Main Hall of Kurama-dera Temple – image © Chris Rowthorn
To continue the hike, start facing the main hall and walk to the left of the hall. You’ll see a walkway that leads through a vermillion and white building, leading immediately to some steps. Go through this.
Start of the Upper Hike – image © Chris Rowthorn
Shortly after starting the upper hike, there is a path on the right that leads to a bell tower. You can ring the bell ONCE gently to make a wish.
Bell Above the Main Hall – image © Chris Rowthorn
Soon after passing the bell, you will pass the unfortunately designed Reihoden Museum, which holds fossils thought to be miraculous by believers of Kurama Buddhism. Unless you have a keen interest in fossils, you can safely skip this.
Reihoden Museum – image © Chris Rowthorn
After the museum, the trail climbs through another wooden gate and then continues up several sections of steps to the summit of the ridge. This is the top of the hike. Well done! Take a well-earned rest. As you sit on the bench to rest, you will notice a standing stone with a fence around it. This is the Yoshitsune Sekurabe Ishi (Yoshitsune Height-Comparing Rock) that the young 12th century warrior Minamoto Yoshitsune used to measure his height while he was at Kurama being instructed here in swordsmanship by a kindly Tengu (or so the story goes).
Seikurabe Ishi – image © Chris Rowthorn
After resting, instead of heading right down the stairs on the opposite side, walk along the ridge and away from the Sekurabe Ishi. This trail is known as the Kinone Sando (Tree Root Pilgrim Path), so named for all the visible tree roots on the trail.
Note that since the time of writing, the forest here suffered significant damage in a typhoon and several trees came down, and structures were damaged. Hopefully, the damage will be repaired soon.
Kinone Sando – image © Chris Rowthorn
An easy 50m walk brings you to the Osugi Gongen (Giant Sugi Tree Gongen). Gongen are beings in syncretic Buddhism that are said to be both Buddhas and kami (Shinto gods).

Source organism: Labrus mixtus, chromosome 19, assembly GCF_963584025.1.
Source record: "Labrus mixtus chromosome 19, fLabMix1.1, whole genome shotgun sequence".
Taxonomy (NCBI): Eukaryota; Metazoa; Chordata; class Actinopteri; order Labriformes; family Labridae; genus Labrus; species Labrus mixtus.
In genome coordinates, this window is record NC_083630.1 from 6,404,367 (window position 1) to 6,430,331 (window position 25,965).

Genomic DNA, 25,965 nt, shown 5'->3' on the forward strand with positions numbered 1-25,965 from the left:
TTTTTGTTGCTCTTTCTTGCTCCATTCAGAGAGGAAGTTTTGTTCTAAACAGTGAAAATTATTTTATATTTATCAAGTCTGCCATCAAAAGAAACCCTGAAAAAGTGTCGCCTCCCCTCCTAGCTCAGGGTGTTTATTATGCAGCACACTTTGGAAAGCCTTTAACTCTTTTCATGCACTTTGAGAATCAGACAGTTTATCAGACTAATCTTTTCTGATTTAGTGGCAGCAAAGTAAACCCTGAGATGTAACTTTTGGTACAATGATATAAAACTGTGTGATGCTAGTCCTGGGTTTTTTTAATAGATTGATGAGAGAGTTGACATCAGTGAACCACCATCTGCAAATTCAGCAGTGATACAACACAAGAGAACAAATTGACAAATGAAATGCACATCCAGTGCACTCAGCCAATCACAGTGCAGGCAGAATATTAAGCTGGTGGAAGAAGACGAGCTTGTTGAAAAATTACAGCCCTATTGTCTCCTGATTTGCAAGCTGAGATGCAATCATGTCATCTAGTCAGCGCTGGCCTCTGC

Osugi Gongen – image © Chris Rowthorn
Now, to continue on down to Kibune, turn your back to the Osugi Gongen and take the path of the left, that starts out basically flat then gradually goes downhill.
Trail Junction at Osugi Gongen – image © Chris Rowthorn
You’ll soon intersect the main trail down to Kibune, which at first is a nice flight of stone steps.
Start of Trail Down to Kibune – image © Chris Rowthorn
You’ll soon arrive at the Sojo-ga-Dani Fudo-do, a subtemple of Kurama-dera that houses an image of Fudo Myoo, the Immovable King of Light from the Buddhist cosmology.
Sojo-ga-Dani Fudo-do – image © Chris Rowthorn
After leaving the Fudo-do, you’ll traverse some really atmospheric trail down to the next subtemple, which is called the Oku-no-In Mao Den. This hall enshrines the being Mao (Magic King being).
Oku-no-In Mao-den – image © Chris Rowthorn
If you’re lucky, you might spot a glimpse of a deer or two along the way, some of which are remarkably tame.
Deer on Trail – image © Chris Rowthorn
Shortly before arriving at the bottom of the valley, you will pass a wonderful gnarled and twisted wisteria tree next to the trail.
Wisteria Tree – image © Chris Rowthorn
At the bottom of the trail, you will cross a bridge over the Kibune-gawa River.
Bridge over Kibune-gawa River – image © Chris Rowthorn
If you turn right and walk up the road, you will enter the main part of the village of Kibune, which is really just a row of ryokan and restaurants. About mid-way up the village on the left (as you go up) you will pass the lantern-lined steps that lead up to Kibune-jinja Shrine. Near the shrine you will find Kibune Club café, a good place for a drink or a light meal or sweet. If you’re in Kibune in the hot summer months, you can have a meal suspended on a platform over the river.
To get back to Kyoto, walk 2km down the road to Kibune-guchi Station, on the Eizan Line, from which it’s a 30-minute trip back to Demachiyanagi Station in Kyoto.
Village of Kibune – image © Chris Rowthorn
Here is a Google Map of the hiking route. Note that there was no signal near the top of Mt Kurama, so the route is missing two sections. But, the trail is very easy to follow.
Near To Here:
The Kurama to Kibune Hike is located in Kyoto’s Kurama and Kibune district. See our complete list of things to do in Kyoto’s Kurama and Kibune district, including places to eat, nightlife and places to stay.